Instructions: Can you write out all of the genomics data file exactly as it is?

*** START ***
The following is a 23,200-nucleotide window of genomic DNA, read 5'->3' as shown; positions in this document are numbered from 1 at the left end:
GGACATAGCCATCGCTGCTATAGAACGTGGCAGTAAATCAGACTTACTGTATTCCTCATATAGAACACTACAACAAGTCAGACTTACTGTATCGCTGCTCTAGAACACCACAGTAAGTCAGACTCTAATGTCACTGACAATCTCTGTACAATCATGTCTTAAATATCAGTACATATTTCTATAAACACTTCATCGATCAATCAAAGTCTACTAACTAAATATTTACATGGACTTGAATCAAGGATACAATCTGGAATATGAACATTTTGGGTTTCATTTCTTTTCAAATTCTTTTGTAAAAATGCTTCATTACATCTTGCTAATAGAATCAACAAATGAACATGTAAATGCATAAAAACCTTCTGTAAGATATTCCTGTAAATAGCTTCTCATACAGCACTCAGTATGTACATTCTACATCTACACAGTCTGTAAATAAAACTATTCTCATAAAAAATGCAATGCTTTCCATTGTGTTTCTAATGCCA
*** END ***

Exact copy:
The following is a 23,200-nucleotide window of genomic DNA, read 5'->3' as shown; positions in this document are numbered from 1 at the left end:
GGACATAGCCATCGCTGCTATAGAACGTGGCAGTAAATCAGACTTACTGTATTCCTCATATAGAACACTACAACAAGTCAGACTTACTGTATCGCTGCTCTAGAACACCACAGTAAGTCAGACTCTAATGTCACTGACAATCTCTGTACAATCATGTCTTAAATATCAGTACATATTTCTATAAACACTTCATCGATCAATCAAAGTCTACTAACTAAATATTTACATGGACTTGAATCAAGGATACAATCTGGAATATGAACATTTTGGGTTTCATTTCTTTTCAAATTCTTTTGTAAAAATGCTTCATTACATCTTGCTAATAGAATCAACAAATGAACATGTAAATGCATAAAAACCTTCTGTAAGATATTCCTGTAAATAGCTTCTCATACAGCACTCAGTATGTACATTCTACATCTACACAGTCTGTAAATAAAACTATTCTCATAAAAAATGCAATGCTTTCCATTGTGTTTCTAATGCCA